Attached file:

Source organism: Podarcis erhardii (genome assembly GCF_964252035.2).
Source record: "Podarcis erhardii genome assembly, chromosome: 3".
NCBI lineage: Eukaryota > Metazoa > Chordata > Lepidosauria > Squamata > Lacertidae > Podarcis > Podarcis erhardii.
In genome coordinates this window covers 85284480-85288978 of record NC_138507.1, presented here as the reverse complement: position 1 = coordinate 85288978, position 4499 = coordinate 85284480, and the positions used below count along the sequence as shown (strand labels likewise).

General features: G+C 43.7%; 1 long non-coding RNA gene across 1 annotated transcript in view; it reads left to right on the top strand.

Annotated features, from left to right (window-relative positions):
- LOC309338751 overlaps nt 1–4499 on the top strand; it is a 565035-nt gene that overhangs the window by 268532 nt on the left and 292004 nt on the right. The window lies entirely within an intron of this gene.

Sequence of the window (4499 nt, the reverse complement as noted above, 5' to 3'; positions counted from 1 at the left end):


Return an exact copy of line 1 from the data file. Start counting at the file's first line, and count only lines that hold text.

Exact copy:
Source organism: Podarcis erhardii (genome assembly GCF_964252035.2).